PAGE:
Chargé d’Affaires David Muniz:
Roman statesman and lawyer Marcus Tullius Cicero said, “The shifts of fortune test the reliability of friends.” The United States and Romania are allies, like-minded democracies, and indeed we are friends. We have also seen shifts of fortune which have tested us. Together we have helped provide peace and security to the most troubled regions of the world. We’ve buttressed NATO’s eastern flank and shielded the United States and European Allies from missile attack. We weathered – and are weathering- a pandemic while protecting our peoples and our economies and decreased the international terrorist threat; all while constantly advancing the rule of law, democratic values, and respect for human rights and dignity.
The challenges we have overcome and those we continue to face are existential, and we have called heavily on the bonds of culture and friendship to meet them. Our mutual pledges to increased security and open partnership are captured in two definitional documents—the Joint Declaration on Strategic Partnership for the 21st Century Between the United States of America and Romania; and the Agreement Between the Government of the United States of America and the Government of Romania on the Deployment of the Ballistic Missile Defense System.
These agreements were both signed ten years ago today, September 13th, 2011, but neither was created in a vacuum—they were informed and shaped by more than 100 years of diplomatic relations and friendship. They are aspirational and yet grounded in reality. Together they captured our shared democratic values, our mutual desire for peace, our understanding of the centrality of open markets and open cultural and scientific exchange, as well as the hard reality of the ballistic missile threat from the Middle East.
The principles set forth in the Joint Declaration are timeless. They guide us now and will continue to instruct us in our future efforts and endeavors. And we can say with confidence that both nations have honored the Joint Declaration. We have fulfilled its pledge of mutual security guarantees and cooperation. Romania stood shoulder-to-shoulder with America and other Allied forces in the harshest and deadliest of the world’s battlefields. Romania’s troops honored this commitment bravely and at an incredibly high cost. In doing so they helped bring peace to afflicted regions and protected the vulnerable from the forces who would prey upon them.
In addition to affirming our mutual security pledges, the Joint Declaration called for our nations to further buttress the United States and our European Allies’ ability to defend ourselves against missile attack. The Ballistic Missile Defense Agreement provided the means to do so. Together the Declaration and the Agreement greatly increased collective security and fostered regional stability. Ten years since its signing, and five years since the Aegis Ashore Missile Defense System became operational in 2016, Romania remains a critical link in the chain of NATO’s missile defense.
Alongside its hosting of the Aegis radar system, our nations have striven to help Romania improve its interoperability and capability within NATO—as called for in the Joint Declaration. Romania has been tireless in its efforts to meet this requirement. Together, we have conducted many bilateral and multilateral training missions and exercises. Romania’s significant progress toward force modernization and expansion of its defense capabilities helps the entire NATO alliance.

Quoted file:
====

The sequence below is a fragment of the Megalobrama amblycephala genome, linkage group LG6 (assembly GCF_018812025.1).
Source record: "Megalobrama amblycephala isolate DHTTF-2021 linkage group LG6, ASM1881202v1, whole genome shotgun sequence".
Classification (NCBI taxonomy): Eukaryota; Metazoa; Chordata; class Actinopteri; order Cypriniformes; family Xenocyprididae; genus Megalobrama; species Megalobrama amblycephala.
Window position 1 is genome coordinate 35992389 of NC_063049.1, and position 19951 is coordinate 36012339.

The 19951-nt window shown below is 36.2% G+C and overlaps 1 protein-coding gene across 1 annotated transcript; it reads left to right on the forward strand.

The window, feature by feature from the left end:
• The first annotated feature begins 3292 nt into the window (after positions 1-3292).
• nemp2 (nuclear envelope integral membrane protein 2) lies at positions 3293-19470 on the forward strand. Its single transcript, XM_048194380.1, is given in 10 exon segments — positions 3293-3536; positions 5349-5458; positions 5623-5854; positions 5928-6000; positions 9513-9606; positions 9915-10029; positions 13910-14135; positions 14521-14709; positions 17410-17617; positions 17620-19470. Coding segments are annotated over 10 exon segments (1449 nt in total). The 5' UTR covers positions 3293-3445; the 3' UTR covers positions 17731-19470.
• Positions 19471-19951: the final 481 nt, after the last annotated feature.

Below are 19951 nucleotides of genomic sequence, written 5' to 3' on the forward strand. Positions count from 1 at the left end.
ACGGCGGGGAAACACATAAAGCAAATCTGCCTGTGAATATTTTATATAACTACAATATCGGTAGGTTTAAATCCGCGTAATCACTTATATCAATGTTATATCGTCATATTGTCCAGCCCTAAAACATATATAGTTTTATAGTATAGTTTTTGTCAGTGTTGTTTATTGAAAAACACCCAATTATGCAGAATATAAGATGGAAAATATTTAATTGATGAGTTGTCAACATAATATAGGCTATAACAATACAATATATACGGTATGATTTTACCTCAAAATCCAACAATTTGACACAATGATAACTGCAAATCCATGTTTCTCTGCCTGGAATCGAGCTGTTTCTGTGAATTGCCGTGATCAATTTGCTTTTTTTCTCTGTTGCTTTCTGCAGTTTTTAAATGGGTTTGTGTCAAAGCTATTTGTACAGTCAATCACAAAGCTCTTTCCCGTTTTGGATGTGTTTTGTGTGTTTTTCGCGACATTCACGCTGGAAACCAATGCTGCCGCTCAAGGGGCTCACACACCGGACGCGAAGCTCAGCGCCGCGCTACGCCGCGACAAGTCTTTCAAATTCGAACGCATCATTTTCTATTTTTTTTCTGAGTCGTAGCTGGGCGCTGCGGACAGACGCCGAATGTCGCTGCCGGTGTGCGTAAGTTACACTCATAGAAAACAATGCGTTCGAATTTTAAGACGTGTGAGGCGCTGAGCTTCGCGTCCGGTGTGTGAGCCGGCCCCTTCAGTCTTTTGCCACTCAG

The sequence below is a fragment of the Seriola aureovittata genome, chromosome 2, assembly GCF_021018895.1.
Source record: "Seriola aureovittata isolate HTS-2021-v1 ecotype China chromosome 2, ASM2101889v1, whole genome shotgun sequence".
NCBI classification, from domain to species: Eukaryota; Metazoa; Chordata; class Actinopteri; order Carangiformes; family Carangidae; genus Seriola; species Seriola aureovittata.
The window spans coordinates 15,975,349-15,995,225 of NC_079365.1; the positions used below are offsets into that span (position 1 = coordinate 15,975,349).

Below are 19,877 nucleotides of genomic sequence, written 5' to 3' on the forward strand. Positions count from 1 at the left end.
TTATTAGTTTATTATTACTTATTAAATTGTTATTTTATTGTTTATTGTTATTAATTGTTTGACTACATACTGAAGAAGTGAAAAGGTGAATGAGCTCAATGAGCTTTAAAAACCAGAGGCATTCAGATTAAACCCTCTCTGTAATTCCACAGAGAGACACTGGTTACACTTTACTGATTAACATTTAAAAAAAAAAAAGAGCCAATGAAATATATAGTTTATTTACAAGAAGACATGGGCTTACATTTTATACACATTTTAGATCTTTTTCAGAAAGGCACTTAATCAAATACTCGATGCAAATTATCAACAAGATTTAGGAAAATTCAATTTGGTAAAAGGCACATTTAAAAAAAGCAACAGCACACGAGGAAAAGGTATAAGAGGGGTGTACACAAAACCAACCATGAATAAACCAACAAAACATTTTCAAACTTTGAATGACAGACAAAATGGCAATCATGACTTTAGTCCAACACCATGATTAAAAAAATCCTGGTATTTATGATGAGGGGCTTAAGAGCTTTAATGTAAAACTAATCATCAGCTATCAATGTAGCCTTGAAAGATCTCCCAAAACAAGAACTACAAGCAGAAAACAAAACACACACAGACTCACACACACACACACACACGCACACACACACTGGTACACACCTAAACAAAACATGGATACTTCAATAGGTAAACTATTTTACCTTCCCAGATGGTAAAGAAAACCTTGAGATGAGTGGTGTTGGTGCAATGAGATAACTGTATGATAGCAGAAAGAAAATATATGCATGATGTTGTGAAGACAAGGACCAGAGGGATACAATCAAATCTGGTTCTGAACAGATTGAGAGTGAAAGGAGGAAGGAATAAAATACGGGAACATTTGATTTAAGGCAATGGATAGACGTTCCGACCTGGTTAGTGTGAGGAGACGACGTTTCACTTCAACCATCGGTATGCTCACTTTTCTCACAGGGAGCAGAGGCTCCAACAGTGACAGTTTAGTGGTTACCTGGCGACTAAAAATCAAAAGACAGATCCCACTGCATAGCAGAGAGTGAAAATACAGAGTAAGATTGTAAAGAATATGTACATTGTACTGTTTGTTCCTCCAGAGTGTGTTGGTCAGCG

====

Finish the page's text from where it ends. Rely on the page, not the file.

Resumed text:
When we drafted and signed the Joint Declaration ten years ago today, we based it on the understanding that open trade and bilateral investment was the way forward to prosperity. This past decade bears testimony to our sagacity. As we emerge from the pandemic, it is clear that Romania is now poised to assume its rightful place at the table of European leadership. I was recently in Cluj and while there I had an opportunity to visit Emerson Romania. Seeing this leading American company thrive in Transylvania was a tangible example of what the right combination of vision, leadership, and strong corporate governance can create in a democratic nation. Now Emerson joins Ford, Amazon, and UiPath as yet another smashing success and example of economic synergy that runs in both directions.
The Joint Declaration also formalized and strengthened the robust cultural, scientific, and academic exchanges between our peoples. This year our Fulbright Commission in Romania will see a record seventy-three scholars and academics cross the Atlantic to teach and to learn in our nations’ leading universities. When the Romanian cadre returns, they will join the nearly 8,000 Romanian exchange alumni who embody the best principles of friendship and academic integrity. From finance to human rights to media literacy to minority empowerment to furthering the rule of law and transparency, we have reaped the benefits of open academic, cultural, and scientific exchange.
In the name of friendship, collaboration, partnership, and mutual obligation we have accomplished much in the decade since we signed the Joint Declaration and the Ballistic Missile Agreement. There is—of course—much that remains to be done. It is reassuring, however, that no matter what future challenges our Alliance and friendship face, we will meet them together. The shifts of fortune may test the reliability of this friendship, but it has proven and will remain unshakeable.